Motorbikes keep pastors moving during COVID-19

The Rev. Paul Nyagomo (left), pastor in charge of four United Methodist churches in the Marange District, visits with 79-year-old Agness Takodza in Mutare City, Zimbabwe, after delivering her medication. Seated with Takodza are her grandchildren, Nomsa (6) and Lessley (7), and Gift Takodza. Photo by Kudzai Chingwe, UM News.

By Kudzai Chingwe
Aug. 14, 2020 | HARARE, Zimbabwe (UM News)

Equipped with new motorbikes, 10 rural pastors are conducting vital ministries — delivering messages of hope and even medication — during the COVID-19 pandemic.

The bikes, donated by church partners and supporters, offer a safer option for clergy who otherwise would be walking long distances or using public transportation to reach members.

“(The pastors) can now safely do their errands where necessary with the assurance of safety through the use of these motorbikes, which they can personally sanitize,” said the Rev. Alan Masimba Gurupira, assistant to Bishop Eben K. Nhiwatiwa.

“Praise be to God almighty for such a timely intervention.”

Simon Mafunda, Zimbabwe East Conference lay leader, said the motorbikes will help advance ministries in rural communities separated by rugged terrain.

“This donation came as a great relief and is well-timed as public transport has been banned by the government in a bid to control the spread of COVID-19, leaving many commuters stranded,” he said.

The Revs. Sandra Hakuna and Shepherd Nyakatsapa try out new motorbikes donated by church partners during a handover ceremony at Old Mutare United Methodist Church in Mutare, Zimbabwe. The pastors will use the bikes to conduct ministry in rural parts of the country. Photo by Kudzai Chingwe, UM News.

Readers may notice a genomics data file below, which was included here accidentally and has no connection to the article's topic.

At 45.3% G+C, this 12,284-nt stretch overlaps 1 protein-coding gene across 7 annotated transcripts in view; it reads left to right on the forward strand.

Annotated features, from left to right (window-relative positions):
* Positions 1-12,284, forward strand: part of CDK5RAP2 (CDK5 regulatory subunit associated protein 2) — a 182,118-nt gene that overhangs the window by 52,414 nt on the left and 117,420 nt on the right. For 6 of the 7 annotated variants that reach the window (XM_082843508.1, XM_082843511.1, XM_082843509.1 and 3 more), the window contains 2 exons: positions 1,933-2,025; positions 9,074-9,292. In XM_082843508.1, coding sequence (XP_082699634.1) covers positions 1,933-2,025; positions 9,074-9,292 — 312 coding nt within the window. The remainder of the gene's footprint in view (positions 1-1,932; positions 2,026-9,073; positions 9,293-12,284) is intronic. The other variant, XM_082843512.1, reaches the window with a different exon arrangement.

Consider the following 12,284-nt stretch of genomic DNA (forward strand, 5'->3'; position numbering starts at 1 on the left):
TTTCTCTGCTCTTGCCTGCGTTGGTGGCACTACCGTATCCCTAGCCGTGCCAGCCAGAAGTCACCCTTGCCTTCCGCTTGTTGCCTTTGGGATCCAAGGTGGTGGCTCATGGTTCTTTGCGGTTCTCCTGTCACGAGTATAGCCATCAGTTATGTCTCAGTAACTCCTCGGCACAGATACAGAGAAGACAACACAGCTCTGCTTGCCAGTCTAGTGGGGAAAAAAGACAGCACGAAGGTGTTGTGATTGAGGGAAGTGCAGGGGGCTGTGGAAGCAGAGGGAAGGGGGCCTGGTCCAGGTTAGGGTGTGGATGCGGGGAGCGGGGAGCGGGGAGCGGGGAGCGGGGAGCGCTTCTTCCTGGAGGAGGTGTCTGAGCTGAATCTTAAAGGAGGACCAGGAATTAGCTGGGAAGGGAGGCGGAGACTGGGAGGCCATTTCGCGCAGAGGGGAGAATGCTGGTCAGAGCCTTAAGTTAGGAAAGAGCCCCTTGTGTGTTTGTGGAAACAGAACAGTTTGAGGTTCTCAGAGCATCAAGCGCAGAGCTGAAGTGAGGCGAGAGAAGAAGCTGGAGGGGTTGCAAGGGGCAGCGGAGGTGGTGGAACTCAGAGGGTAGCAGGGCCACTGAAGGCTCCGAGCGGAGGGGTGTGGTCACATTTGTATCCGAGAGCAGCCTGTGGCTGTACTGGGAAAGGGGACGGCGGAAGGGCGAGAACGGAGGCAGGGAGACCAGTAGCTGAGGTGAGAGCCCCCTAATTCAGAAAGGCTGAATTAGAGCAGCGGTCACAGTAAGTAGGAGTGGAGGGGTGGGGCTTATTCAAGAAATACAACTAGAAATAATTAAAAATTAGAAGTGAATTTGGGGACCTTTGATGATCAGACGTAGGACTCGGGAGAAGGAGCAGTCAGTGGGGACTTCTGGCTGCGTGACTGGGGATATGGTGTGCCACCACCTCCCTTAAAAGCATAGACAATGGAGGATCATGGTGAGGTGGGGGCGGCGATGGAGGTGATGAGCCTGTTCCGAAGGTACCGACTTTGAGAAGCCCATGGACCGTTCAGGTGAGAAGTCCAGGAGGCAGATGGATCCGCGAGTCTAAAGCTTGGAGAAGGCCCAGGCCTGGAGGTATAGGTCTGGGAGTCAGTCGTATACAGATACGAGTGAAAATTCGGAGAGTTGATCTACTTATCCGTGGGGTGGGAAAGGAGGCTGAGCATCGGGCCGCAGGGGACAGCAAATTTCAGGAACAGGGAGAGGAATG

The Rev. Annamore Kahlari of Chikore United Methodist Church received a motorbike from the Association of Annual Conference Lay Leaders in July and said she is thrilled with the gift.

“Visitations and attending to funerals are much easier and it takes (a) short time to reach the destination,” Kahlari said.

In the Makoni-Buhera District, there are 27 pastors, four with circuit vehicles and five with motorbikes, said Loveness Bandura, district lay leader.

“Most of the pastors endure a lot of hardships as they walk long distances to reach out to member churches or to get to the nearest bus stop,” Bandura said. “The provision of a motorbike is like killing two birds with one stone, because mobility has been enhanced and the fear of contracting coronavirus when traveling in pubic vehicles has been removed.”

Joe Kilpatrick, the president of Bikes and Bibles and a lifetime United Methodist in the North Georgia Conference, donated four new motorbikes.

They were distributed to the Masvingo and Mudzi Mutoko districts in the Zimbabwe West Conference and Marange and Makoni Buhera districts in the Zimbabwe East Conference.

The Rev. Paul Nyagomo, pastor in charge of four United Methodist churches in the Marange District, said he previously traveled between his charges by foot.

“I want to thank (Joe) Kilpatrick for the donation of a motorbike, which has enhanced my mobility,” he said.